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In preparation for a presentation that I'm giving on FfL-friendly foods, I (Kalie) decided to head to the grocery store last week to snap some pictures of prepackaged food labels and their ingredients.
As I walked up and down the aisles with my camera, I found it comical (okay, more like alarming) at how many manufacturers use labels to catch our attention and entice us. The sad thing is… their intentions (and products) aren’t always pure.
Be aware of a label’s claim to healthy fame.
We’ve been programmed to identify with words such as organic, all natural, gluten-free, healthy, lean, low-carb, low-calorie, low-fat, fat-free, diet, light, reduced-fat, real and non-GMO. But after taking a closer look, you’d be surprised how misleading these “comfort words” may be.
I like to call it “The Label Illusion!”
What I found during my little FULLfoods field trip was countless, and I mean COUNTLESS, foods whose labels insinuated they were "healthy" when they were actually FAR from it. At one point I even tossed my hands up in the air and let out a little, "What the heck?!" As if shopping for healthy food isn't confusing enough, now we all have to worry about the sincerity of the label too?
Because shopping for healthy foods can be so confusing, I wanted to break down a few words that most of us gravitate to.
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Words that sound healthy but aren't necessarily Nutritious
Confusing "Healthy" Word #1: Organic
When you see the word organic, you may automatically think it means the food is much better for you. But the organic label is a little trickier than that. Not only can "organic" foods still contain synthetic ingredients (read more about that HERE), the food itself may not be all that healthy.
Here's what I mean: Organic isn't a label that magically makes BAD FOOD good for you.
Organic white sugar is still white sugar. If you're eating a big bag of chips, organic or not, they're still junk food. Organic ice cream is still a dessert and organic cereal can still be FILLED with sugar and other ingredients that should eliminate it from making the top of your "healthy" list.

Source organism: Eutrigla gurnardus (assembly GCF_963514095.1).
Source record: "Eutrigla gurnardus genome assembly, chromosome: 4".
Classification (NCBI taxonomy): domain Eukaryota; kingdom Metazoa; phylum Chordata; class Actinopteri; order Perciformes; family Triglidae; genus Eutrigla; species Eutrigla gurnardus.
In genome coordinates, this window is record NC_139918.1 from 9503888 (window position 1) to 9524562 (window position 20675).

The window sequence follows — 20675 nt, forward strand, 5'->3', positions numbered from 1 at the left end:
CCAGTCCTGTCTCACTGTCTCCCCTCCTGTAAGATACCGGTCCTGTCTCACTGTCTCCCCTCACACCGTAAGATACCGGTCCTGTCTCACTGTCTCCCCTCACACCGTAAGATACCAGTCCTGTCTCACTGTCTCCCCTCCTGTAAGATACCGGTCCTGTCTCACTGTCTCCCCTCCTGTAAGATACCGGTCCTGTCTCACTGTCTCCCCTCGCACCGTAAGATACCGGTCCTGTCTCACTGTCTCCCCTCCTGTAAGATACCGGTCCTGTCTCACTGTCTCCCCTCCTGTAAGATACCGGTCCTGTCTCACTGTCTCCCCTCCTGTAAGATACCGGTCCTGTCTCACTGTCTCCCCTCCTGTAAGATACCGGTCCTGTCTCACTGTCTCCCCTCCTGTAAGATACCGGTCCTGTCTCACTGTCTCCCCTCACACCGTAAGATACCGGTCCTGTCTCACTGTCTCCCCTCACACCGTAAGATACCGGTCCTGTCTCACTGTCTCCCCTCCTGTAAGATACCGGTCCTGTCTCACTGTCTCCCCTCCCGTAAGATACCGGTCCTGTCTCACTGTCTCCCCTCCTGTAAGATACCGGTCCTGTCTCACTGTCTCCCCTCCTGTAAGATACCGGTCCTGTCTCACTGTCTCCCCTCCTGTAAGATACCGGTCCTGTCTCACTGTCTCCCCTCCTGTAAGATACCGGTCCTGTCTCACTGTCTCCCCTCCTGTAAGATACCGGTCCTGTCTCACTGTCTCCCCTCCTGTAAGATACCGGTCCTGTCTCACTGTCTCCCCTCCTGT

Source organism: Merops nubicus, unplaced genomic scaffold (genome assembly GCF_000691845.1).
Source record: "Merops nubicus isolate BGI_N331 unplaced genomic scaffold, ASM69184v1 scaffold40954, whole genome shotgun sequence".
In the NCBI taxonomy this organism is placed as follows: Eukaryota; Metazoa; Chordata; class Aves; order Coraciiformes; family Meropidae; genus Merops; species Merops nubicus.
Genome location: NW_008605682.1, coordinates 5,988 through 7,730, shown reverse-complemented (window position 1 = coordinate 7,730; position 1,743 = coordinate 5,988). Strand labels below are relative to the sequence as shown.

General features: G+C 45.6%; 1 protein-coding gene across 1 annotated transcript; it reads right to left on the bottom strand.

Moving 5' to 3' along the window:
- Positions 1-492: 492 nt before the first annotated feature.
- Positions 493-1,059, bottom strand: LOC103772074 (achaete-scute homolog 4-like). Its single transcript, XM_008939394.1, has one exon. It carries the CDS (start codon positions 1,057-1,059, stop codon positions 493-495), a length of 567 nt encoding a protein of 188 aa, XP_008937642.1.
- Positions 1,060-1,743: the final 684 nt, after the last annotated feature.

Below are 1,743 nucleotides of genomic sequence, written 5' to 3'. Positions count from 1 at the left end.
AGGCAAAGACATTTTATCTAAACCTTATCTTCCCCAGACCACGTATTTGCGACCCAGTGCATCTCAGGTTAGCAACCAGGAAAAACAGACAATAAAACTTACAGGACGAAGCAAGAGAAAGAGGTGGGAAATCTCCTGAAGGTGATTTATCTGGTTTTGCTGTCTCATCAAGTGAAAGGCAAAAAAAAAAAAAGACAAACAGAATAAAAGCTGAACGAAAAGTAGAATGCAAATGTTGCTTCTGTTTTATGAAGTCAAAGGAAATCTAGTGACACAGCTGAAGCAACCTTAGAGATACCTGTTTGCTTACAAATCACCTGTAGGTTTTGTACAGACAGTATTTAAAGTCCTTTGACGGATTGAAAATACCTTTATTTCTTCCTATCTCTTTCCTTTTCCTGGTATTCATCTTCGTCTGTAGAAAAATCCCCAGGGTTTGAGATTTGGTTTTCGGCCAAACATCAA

For the most part, organic foods have lower levels of pesticides, growth hormones and antibiotics (that's definitely a plus). So I'm not saying don't buy organic, just take a moment to flip the box over, look at the ingredients and understand what you're actually eating before tossing it into your cart.
Confusing "Healthy" Word #2: Gluten-Free
Gluten-free is another word that's often associated with healthy. But just like organic, gluten-free chips are still chips and gluten-free bread doesn't mean it's made with the best ingredients.
Not only do gluten-free foods tend to be lower in folate, thiamin, riboflavin and niacin (essential micronutrients that are involved in energy metabolism), gluten-free foods often have less fiber and more sugar and fat. In fact, several studies have found a trend toward weight gain and obesity among those who follow a gluten-free diet.
While we try to keep our household relatively gluten-free, we're careful not to just pick something up off the shelf because it states it doesn't contain wheat. As always, check the ingredients and choose gluten-free foods and with real-food ingredients.
Confusing "Healthy" Word #3: Fat-Free
Attention shoppers: Put down that ball of "skinny" mozzarella and and step away from the reduced-fat crackers!
Many people think that low-fat and fat-free foods are healthy alternatives to our favorite foods. But foods labeled fat-free, reduced fat and low-fat often contain additives like salt, sugar and chemical fillers to make up for the loss of fat (taste), which renders them poor nutritional choices that often result in weight gain.
Here's the thing, our bodies need healthy fats to keep our cell walls strong, absorb important vitamins and regulate our hormones. Healthy fats also help us feel satisfied after eating. Without that fat, you want to continue eating because you don't feel satiated. Several studies show that people who tend to eat fat-free foods eat twice as much (or more) of these foods.
Rather than looking for low-fat products, concentrate on eating fats that are naturally occurring, found in whole foods and are healthy for you (whole milk, yogurt, nuts, olive oil, avocados, salmon, etc.). If you do reach for a low-fat version of one of your favorites, be sure to check the label for familiar, nutrient-dense ingredients and a minimal amount of sugar before ringing it up at the register.
Other Confusing Words
- All natural
To sum it up, countless foods are labeled with these words but are still highly processed, making them not all that healthy (and yet often more expensive). The truth in how “healthy” a food actually is can be found in the ingredients and how the food item was made, grown or raised.
General rule: Don’t grab a food item because of claims on the label. Look at the ingredients and decide for yourself!
If you want the full breakdown on what ingredients to look for, ones to avoid and healthy foods in general, you'll find it right here.
Let's shop for nutrient-dense food — together!
Cheers to a healthy lifestyle and living FULLforLife!
xo, Pam & Kalie
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